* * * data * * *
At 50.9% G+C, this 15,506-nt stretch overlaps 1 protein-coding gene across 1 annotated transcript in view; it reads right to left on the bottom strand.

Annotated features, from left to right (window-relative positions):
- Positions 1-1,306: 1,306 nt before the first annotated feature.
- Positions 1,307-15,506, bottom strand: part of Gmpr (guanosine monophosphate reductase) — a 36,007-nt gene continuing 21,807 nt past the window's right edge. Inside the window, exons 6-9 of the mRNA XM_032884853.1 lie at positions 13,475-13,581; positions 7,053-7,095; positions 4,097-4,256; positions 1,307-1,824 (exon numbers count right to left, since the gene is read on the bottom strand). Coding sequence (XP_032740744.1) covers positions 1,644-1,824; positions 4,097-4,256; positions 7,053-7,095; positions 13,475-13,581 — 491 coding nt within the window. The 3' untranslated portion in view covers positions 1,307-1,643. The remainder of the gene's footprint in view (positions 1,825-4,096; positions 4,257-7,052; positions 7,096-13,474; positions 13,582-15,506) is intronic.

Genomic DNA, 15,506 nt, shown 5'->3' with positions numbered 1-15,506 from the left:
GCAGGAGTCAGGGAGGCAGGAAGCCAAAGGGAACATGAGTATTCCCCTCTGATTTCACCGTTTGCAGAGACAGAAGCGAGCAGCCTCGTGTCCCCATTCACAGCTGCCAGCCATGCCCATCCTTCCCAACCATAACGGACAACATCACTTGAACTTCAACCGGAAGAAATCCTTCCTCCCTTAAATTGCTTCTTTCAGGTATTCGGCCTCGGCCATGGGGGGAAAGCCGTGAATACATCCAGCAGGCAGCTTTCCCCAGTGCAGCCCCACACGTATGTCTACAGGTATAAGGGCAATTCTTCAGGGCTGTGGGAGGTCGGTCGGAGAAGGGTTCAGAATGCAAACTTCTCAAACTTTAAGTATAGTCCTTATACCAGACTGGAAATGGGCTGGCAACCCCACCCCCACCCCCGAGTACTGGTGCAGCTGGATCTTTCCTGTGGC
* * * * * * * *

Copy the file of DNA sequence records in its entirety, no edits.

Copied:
At 50.9% G+C, this 15,506-nt stretch overlaps 1 protein-coding gene across 1 annotated transcript in view; it reads right to left on the bottom strand.

Annotated features, from left to right (window-relative positions):
- Positions 1-1,306: 1,306 nt before the first annotated feature.
- Positions 1,307-15,506, bottom strand: part of Gmpr (guanosine monophosphate reductase) — a 36,007-nt gene continuing 21,807 nt past the window's right edge. Inside the window, exons 6-9 of the mRNA XM_032884853.1 lie at positions 13,475-13,581; positions 7,053-7,095; positions 4,097-4,256; positions 1,307-1,824 (exon numbers count right to left, since the gene is read on the bottom strand). Coding sequence (XP_032740744.1) covers positions 1,644-1,824; positions 4,097-4,256; positions 7,053-7,095; positions 13,475-13,581 — 491 coding nt within the window. The 3' untranslated portion in view covers positions 1,307-1,643. The remainder of the gene's footprint in view (positions 1,825-4,096; positions 4,257-7,052; positions 7,096-13,474; positions 13,582-15,506) is intronic.

Genomic DNA, 15,506 nt, shown 5'->3' with positions numbered 1-15,506 from the left:
GCAGGAGTCAGGGAGGCAGGAAGCCAAAGGGAACATGAGTATTCCCCTCTGATTTCACCGTTTGCAGAGACAGAAGCGAGCAGCCTCGTGTCCCCATTCACAGCTGCCAGCCATGCCCATCCTTCCCAACCATAACGGACAACATCACTTGAACTTCAACCGGAAGAAATCCTTCCTCCCTTAAATTGCTTCTTTCAGGTATTCGGCCTCGGCCATGGGGGGAAAGCCGTGAATACATCCAGCAGGCAGCTTTCCCCAGTGCAGCCCCACACGTATGTCTACAGGTATAAGGGCAATTCTTCAGGGCTGTGGGAGGTCGGTCGGAGAAGGGTTCAGAATGCAAACTTCTCAAACTTTAAGTATAGTCCTTATACCAGACTGGAAATGGGCTGGCAACCCCACCCCCACCCCCGAGTACTGGTGCAGCTGGATCTTTCCTGTGGC